The best way to prepare for numerical reasoning tests is to sharpen your ability to interpret numerical information by practicing tests under timed conditions. Check out our guide to numerical reasoning tests here.
Verbal Reasoning Test
In the finance sector, verbal reasoning is just as important as numerical reasoning, as it shows you are able to digest written information quickly and accurately, and have strong communication skills.
A verbal reasoning test is used to measure your ability to quickly read, understand and analyse information presented in passages of text. The test will require you to filter through the text and pull out key pieces of information to answer multiple-choice questions.
Make sure you read the passage carefully to ensure no details are missed. You do not need to have any prior knowledge for the test as all the information you need is in the paragraph. That said, it's important to get accustomed to the format and the questions by practising verbal reasoning tests.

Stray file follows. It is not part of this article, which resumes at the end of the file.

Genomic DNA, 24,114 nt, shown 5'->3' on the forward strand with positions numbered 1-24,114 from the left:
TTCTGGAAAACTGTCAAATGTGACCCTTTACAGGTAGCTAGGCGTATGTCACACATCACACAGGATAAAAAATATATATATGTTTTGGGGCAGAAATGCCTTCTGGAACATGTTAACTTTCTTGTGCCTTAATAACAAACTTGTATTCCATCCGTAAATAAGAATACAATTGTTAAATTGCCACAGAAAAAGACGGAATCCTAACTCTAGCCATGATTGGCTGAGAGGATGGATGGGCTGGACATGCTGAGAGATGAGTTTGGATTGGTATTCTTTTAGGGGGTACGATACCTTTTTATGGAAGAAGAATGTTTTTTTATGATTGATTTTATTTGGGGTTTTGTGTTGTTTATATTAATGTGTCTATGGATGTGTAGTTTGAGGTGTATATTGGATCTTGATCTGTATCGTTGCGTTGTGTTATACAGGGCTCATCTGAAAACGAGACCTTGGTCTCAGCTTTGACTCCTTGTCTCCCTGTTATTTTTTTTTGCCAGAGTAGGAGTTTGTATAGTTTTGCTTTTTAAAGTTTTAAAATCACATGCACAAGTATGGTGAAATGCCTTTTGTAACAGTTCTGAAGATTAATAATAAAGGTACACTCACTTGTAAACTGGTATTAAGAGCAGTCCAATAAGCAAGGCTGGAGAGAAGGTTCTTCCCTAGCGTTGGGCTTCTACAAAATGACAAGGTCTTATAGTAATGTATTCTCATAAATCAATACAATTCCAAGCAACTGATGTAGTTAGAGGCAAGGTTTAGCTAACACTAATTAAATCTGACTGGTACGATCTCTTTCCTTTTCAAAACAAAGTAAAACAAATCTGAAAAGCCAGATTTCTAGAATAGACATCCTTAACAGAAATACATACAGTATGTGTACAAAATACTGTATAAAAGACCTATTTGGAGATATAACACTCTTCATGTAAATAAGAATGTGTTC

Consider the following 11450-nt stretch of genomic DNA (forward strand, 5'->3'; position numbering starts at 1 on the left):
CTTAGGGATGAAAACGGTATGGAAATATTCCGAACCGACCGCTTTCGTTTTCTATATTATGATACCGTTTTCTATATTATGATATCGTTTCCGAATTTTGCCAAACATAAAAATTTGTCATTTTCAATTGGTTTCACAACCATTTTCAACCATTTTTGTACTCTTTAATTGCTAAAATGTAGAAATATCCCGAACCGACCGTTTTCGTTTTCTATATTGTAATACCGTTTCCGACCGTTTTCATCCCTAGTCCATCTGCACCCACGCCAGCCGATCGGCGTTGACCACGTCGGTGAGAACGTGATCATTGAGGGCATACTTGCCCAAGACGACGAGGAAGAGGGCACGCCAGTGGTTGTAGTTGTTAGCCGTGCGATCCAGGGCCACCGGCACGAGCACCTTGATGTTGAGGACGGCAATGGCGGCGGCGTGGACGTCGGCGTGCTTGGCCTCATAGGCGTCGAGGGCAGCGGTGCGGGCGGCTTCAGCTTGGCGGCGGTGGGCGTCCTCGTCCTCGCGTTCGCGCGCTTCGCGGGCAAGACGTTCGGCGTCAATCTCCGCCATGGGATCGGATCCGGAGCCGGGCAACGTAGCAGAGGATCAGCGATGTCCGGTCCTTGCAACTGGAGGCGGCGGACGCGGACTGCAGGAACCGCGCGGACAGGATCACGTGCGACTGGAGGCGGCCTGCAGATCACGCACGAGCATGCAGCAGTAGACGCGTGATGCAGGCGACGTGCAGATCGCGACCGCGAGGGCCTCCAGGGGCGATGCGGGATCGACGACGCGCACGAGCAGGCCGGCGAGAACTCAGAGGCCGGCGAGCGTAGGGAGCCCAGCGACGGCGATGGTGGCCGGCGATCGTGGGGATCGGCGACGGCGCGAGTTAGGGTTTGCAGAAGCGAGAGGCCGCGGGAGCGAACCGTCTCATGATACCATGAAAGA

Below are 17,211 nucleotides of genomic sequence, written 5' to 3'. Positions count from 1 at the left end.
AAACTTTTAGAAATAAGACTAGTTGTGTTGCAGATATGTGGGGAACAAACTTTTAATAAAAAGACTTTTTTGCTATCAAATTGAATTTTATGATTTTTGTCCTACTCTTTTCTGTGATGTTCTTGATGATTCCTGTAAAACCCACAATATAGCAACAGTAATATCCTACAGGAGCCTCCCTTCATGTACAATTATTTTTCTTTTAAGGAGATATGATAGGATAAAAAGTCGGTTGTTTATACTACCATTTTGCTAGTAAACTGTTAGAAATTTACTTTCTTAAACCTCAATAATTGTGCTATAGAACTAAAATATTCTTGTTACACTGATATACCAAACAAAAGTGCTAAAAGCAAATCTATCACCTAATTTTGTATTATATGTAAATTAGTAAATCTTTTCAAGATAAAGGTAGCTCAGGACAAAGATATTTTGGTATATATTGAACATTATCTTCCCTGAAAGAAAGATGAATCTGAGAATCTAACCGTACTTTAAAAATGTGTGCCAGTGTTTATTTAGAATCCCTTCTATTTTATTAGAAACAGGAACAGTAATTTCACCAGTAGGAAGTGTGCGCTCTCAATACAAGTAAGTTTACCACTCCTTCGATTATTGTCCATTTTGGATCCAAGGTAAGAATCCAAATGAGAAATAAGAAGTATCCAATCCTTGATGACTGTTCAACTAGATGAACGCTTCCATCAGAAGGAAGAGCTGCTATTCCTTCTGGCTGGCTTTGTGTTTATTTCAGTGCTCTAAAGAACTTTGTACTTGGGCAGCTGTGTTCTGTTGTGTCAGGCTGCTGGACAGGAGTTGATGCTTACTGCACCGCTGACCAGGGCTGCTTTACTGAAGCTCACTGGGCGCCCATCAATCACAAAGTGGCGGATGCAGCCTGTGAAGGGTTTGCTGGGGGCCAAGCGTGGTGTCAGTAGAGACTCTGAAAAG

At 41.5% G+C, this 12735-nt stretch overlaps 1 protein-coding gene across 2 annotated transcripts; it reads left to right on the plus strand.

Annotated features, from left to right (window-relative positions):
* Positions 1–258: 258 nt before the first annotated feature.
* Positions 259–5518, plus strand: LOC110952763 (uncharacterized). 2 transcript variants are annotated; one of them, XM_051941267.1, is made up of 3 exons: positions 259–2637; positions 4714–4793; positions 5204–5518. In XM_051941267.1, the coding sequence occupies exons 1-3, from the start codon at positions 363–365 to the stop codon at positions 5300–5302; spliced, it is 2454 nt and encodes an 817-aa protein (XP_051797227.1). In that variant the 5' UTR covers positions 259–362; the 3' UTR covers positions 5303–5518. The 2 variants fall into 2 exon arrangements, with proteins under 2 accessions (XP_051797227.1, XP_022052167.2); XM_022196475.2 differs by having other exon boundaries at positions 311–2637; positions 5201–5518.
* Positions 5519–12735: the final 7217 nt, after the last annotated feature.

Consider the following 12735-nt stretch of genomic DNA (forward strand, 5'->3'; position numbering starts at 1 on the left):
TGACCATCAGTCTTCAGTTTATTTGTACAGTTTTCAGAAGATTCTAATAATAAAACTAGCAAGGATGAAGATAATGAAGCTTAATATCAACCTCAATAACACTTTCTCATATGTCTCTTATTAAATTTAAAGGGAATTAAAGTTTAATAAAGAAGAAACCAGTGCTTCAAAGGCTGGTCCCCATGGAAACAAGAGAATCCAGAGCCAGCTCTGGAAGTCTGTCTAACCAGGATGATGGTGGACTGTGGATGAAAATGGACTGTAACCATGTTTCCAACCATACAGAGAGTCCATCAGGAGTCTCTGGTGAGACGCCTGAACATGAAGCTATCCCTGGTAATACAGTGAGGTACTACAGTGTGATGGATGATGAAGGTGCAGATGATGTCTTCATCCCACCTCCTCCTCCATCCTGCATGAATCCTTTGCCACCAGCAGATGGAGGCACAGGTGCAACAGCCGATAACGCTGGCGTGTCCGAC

Inductive reasoning test
The inductive reasoning test measures your ability to find solutions based on unfamiliar and limited information. You will need to look for rules and patterns between the shapes or diagrams to determine the relationship between them, and use this to solve the question.
The question will typically ask you to select the next item in the sequence, or spot the missing item from the sequence.
Employers use inductive reasoning tests to test your capacity to understand and apply new and abstract information, which can help predict how well you approach new rules and situations.
Although the information you face in the real test will be new, practicing inductive reasoning tests will help you become familiar with the format, and develop techniques and strategies to tackle them.
Situational judgement test
A situational judgement test presents you with hypothetical scenarios that reflect common situations you may encounter when working for Lloyds Bank. You will then need to select the most effective course of action to take out of a set of predetermined responses. These tests are used to measure how you would behave in the workplace.